Check out our first three Tools for Wiser Living and why they qualify as best garden tools.
The amazing, ergonomic NRG garden trowel is the first of our best garden tools.
As we all know, there’s a lot of unnecessary, or necessary but poorly made, stuff on the market. To help you identify products that meet high standards of design, materials, and/or function, we’re marking Earth Day 2009 by naming our first three MOTHER EARTH NEWS Tools for Wiser Living. Calling them the "Best Garden Tools" might be a little presumptuous, but they'll certainly stack up favorably against others of their kind.
There’s nothing like a quality hoe to keep weeds in their place. We’ve tested many hoes over the years, and our all-time multipurpose favorites are the Rogue garden and field hoes. Instead of the cheap, lightweight metal used in most commercial hoes, Rogue hoes are handcrafted from high-quality tempered steel made from recycled agricultural disc blades. The blades hold a sharp edge extremely well, and have a slight curve that helps the hoe cut into the soil. These simple, classic hoe designs are offered in several styles and widths, including extra long handles for taller gardeners.
We thought the Rogue Hoes might be too heavy for routine garden weeding, but the extra weight means you don’t have to chop as hard. Some models, such as the 7-inch wide “70G,” do triple duty, easily cutting irrigation ditches and reshaping raised beds.
These hoes are versatile and superbly designed with high quality materials and recycled steel — truly a Tool for Wiser Living. You can order Rogue hoes from email@example.com. Prices start at $26.
We’ve previously reported about the wonderful NRG (natural radius grip) garden trowel, and we still dig it. With a unique curved handle and a rust-proof, lightweight aluminum and magnesium blade, this trowel works better than traditional straight-handled trowels. We like it so much that we sell it. And this year we’re also offering the NRG line of stainless steel long-handled spades, forks and more. Price for the trowel is $12.99; the shovels start at $29.99.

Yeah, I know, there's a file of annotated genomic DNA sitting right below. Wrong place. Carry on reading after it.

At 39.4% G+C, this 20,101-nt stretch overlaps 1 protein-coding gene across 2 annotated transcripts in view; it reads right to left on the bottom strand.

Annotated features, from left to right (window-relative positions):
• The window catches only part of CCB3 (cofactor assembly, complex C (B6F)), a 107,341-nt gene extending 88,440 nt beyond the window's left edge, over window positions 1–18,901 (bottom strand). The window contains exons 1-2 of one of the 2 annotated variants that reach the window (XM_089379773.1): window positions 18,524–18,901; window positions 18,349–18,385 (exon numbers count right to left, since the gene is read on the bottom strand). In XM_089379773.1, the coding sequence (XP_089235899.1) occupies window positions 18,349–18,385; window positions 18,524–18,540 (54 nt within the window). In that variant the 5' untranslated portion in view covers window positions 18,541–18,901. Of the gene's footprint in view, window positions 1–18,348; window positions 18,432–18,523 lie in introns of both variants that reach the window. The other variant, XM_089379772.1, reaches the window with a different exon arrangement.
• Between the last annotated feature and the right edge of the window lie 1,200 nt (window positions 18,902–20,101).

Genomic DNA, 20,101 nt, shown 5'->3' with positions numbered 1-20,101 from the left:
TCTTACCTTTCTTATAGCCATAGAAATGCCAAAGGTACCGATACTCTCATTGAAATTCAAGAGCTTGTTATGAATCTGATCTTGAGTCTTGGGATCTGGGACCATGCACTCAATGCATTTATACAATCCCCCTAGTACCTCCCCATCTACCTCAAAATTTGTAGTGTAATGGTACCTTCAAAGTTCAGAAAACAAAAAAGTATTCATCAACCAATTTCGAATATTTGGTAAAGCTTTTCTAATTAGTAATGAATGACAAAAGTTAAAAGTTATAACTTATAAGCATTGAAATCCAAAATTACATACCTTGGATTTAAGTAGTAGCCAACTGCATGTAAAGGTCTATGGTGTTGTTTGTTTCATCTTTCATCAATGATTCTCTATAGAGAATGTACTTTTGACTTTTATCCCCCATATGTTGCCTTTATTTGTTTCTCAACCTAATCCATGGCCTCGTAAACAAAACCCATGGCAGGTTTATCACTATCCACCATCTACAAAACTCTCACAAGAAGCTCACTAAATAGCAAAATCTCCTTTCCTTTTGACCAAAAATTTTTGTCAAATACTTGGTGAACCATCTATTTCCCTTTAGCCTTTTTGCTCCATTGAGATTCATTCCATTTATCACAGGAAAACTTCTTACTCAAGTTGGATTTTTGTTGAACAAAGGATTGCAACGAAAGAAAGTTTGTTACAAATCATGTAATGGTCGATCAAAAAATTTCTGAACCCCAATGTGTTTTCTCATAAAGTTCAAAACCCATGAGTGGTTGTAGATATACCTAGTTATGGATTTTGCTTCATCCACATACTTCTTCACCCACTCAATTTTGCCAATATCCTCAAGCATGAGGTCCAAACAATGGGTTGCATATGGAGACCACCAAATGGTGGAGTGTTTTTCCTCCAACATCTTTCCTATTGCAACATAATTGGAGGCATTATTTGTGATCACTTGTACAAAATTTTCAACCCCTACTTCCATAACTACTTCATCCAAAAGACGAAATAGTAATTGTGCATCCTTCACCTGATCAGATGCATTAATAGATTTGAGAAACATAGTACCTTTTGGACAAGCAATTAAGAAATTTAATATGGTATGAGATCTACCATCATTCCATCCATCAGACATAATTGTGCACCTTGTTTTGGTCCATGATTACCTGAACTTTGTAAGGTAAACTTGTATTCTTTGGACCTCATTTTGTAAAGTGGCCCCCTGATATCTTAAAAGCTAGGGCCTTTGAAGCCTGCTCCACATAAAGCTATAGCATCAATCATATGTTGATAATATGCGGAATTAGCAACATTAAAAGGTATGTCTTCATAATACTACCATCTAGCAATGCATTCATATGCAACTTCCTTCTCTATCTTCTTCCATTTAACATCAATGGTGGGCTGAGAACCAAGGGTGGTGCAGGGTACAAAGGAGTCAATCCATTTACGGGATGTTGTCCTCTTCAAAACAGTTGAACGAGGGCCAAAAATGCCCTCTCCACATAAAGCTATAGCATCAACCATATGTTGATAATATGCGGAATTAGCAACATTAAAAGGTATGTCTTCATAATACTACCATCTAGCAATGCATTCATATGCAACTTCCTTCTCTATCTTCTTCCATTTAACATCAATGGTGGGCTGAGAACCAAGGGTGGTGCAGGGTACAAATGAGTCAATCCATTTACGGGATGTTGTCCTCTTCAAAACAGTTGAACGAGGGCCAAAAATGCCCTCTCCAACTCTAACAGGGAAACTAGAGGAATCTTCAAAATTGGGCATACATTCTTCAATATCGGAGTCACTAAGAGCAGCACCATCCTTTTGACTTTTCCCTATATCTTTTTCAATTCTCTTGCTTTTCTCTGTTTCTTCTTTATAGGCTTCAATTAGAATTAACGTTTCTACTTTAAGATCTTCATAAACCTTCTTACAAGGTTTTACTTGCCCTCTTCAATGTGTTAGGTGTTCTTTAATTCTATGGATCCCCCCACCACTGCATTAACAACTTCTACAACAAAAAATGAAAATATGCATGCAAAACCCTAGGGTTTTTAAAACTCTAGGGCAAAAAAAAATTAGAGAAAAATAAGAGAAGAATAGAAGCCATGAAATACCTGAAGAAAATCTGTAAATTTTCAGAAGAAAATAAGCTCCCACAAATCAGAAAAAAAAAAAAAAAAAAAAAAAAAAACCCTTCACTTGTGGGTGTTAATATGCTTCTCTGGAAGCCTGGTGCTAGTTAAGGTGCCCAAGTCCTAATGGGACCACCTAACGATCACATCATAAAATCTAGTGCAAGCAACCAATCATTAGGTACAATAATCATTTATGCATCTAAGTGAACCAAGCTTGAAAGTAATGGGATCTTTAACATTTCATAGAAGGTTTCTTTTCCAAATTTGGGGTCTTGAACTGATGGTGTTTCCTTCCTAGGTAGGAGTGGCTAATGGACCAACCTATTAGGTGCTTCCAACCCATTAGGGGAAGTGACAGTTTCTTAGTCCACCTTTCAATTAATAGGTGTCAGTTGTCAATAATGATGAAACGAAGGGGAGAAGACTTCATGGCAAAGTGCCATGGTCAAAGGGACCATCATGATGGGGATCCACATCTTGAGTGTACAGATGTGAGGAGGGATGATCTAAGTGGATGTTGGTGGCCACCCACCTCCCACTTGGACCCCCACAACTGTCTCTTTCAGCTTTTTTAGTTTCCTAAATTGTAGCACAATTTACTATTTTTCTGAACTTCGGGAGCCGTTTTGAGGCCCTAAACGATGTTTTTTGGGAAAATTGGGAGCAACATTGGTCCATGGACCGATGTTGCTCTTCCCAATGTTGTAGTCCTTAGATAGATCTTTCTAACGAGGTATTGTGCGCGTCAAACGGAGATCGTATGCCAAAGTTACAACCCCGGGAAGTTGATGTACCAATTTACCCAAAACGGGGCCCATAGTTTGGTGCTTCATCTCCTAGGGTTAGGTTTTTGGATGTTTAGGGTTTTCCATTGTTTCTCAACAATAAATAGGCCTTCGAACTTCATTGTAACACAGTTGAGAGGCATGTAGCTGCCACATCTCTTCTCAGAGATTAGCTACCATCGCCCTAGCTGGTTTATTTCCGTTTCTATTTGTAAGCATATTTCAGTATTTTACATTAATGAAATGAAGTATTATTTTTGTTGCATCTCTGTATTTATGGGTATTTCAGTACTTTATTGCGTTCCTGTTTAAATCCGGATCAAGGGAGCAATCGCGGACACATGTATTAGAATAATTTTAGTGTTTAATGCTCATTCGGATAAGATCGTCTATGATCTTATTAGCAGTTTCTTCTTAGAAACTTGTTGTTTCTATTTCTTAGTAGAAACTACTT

Walk-behind battery-powered electric mowers have been around for a while, but we’ve had our eyes peeled for someone to bring an electric rider into production. Finally, the folks at Hustler Turf in Hesston, KS, are introducing not just an electric conventional rider, but a snappy zero-turn model. MOTHER EARTH NEWS contributing editor Hank Will was the first journalist to test drive the company’s new Zeon. Here’s his report on our third Tool for Wiser Living:
“‘Wow!’ is about all I can say. The Zeon is a full-fledged zero-turn electric riding mower that is eerily quiet, simple to control, comfortable to operate, and doesn’t directly generate a bit of pollution. In addition to the obvious advantages of electric, this mower is simple to maintain. Gone are belts, hydraulic hoses and controls, pulleys, PTO clutches and other bits and pieces that require routine maintenance and adjustment. In their place, the Zeon uses a pair of DC motors to drive the cutting blades directly, and a pair of AC motors to control the drive wheels. Speed and direction are controlled with a pair of levers, as with most zero-turn mowers. Four lead-acid batteries provide the juice. When the mowing is finished, just plug this electric mower into a standard outlet, and it will be ready for work the next time you need it.
The Zeon electric mower is purported to easily mow an acre on a single charge. An integrated battery minder will shut the deck off when the juice gets critically low in order to leave enough energy to bring the mower back to the shed for a recharge.
This 48-volt electric zero-turn riding mower with a 42-inch cut, side-discharge deck is currently priced at about $6,500.”
Cheryl Long is the editor in chief of MOTHER EARTH NEWS magazine, and a leading advocate for more sustainable lifestyles. She leads a team of editors which produces high quality content that has resulted in MOTHER EARTH NEWS being rated as one North America’s favorite magazines. Long lives on an 8-acre homestead near Topeka, Kan., powered in part by solar panels, where she manages a large organic garden and a small flock of heritage chickens. Prior to taking the helm at MOTHER EARTH NEWS, she was an editor at Organic Gardening magazine for 10 years. Connect with her on Google+.
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